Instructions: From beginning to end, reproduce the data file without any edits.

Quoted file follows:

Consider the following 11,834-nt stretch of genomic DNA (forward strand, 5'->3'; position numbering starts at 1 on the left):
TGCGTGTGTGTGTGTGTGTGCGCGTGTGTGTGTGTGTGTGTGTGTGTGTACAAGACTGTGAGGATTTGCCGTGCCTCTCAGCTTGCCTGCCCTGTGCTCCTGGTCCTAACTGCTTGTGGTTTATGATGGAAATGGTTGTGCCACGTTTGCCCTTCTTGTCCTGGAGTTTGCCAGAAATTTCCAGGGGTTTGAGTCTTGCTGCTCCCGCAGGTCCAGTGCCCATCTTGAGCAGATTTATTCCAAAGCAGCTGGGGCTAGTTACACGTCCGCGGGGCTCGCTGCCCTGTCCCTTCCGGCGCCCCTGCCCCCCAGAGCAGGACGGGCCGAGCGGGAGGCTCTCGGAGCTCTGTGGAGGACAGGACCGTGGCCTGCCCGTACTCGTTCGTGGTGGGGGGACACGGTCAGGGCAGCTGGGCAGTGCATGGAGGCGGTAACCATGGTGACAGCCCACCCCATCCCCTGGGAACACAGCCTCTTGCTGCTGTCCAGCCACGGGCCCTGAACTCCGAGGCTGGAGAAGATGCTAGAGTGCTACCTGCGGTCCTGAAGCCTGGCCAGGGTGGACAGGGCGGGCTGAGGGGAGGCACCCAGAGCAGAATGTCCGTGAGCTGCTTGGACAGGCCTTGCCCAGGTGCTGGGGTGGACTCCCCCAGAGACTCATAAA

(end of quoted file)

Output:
Consider the following 11,834-nt stretch of genomic DNA (forward strand, 5'->3'; position numbering starts at 1 on the left):
TGCGTGTGTGTGTGTGTGTGCGCGTGTGTGTGTGTGTGTGTGTGTGTGTACAAGACTGTGAGGATTTGCCGTGCCTCTCAGCTTGCCTGCCCTGTGCTCCTGGTCCTAACTGCTTGTGGTTTATGATGGAAATGGTTGTGCCACGTTTGCCCTTCTTGTCCTGGAGTTTGCCAGAAATTTCCAGGGGTTTGAGTCTTGCTGCTCCCGCAGGTCCAGTGCCCATCTTGAGCAGATTTATTCCAAAGCAGCTGGGGCTAGTTACACGTCCGCGGGGCTCGCTGCCCTGTCCCTTCCGGCGCCCCTGCCCCCCAGAGCAGGACGGGCCGAGCGGGAGGCTCTCGGAGCTCTGTGGAGGACAGGACCGTGGCCTGCCCGTACTCGTTCGTGGTGGGGGGACACGGTCAGGGCAGCTGGGCAGTGCATGGAGGCGGTAACCATGGTGACAGCCCACCCCATCCCCTGGGAACACAGCCTCTTGCTGCTGTCCAGCCACGGGCCCTGAACTCCGAGGCTGGAGAAGATGCTAGAGTGCTACCTGCGGTCCTGAAGCCTGGCCAGGGTGGACAGGGCGGGCTGAGGGGAGGCACCCAGAGCAGAATGTCCGTGAGCTGCTTGGACAGGCCTTGCCCAGGTGCTGGGGTGGACTCCCCCAGAGACTCATAAA